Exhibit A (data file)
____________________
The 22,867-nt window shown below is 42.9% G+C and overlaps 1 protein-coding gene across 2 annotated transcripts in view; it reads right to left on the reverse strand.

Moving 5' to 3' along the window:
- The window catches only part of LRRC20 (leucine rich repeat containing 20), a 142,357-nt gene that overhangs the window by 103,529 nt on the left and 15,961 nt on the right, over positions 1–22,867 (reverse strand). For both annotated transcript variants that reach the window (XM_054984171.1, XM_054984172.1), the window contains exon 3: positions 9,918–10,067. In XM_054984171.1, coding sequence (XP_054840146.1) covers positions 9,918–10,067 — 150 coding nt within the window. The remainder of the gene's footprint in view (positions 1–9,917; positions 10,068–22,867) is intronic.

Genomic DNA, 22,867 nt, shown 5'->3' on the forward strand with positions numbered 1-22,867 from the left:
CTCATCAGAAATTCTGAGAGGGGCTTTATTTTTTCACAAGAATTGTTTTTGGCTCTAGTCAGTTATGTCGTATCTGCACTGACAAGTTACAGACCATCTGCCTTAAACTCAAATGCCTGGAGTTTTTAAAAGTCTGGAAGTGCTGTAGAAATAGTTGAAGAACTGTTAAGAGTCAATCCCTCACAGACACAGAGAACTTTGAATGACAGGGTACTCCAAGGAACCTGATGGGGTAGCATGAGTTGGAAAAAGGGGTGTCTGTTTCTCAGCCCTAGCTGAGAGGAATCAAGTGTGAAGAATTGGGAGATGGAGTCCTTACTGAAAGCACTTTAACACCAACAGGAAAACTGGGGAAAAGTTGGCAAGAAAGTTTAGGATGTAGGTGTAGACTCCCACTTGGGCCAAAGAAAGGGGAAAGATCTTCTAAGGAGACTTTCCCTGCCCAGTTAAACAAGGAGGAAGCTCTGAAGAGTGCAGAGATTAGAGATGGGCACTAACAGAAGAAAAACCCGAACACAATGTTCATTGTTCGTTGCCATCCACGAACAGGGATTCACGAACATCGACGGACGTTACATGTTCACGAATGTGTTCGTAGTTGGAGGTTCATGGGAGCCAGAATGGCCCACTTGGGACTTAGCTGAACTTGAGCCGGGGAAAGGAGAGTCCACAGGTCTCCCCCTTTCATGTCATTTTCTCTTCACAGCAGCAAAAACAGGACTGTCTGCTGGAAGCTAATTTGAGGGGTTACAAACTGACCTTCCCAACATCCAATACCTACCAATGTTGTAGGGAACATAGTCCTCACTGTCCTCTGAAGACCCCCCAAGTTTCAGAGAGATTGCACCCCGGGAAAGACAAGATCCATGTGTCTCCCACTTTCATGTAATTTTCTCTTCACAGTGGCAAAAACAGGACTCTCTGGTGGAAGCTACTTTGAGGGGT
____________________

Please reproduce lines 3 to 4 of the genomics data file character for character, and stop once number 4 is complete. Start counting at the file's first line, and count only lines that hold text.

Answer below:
- The window catches only part of LRRC20 (leucine rich repeat containing 20), a 142,357-nt gene that overhangs the window by 103,529 nt on the left and 15,961 nt on the right, over positions 1–22,867 (reverse strand). For both annotated transcript variants that reach the window (XM_054984171.1, XM_054984172.1), the window contains exon 3: positions 9,918–10,067. In XM_054984171.1, coding sequence (XP_054840146.1) covers positions 9,918–10,067 — 150 coding nt within the window. The remainder of the gene's footprint in view (positions 1–9,917; positions 10,068–22,867) is intronic.

Genomic DNA, 22,867 nt, shown 5'->3' on the forward strand with positions numbered 1-22,867 from the left: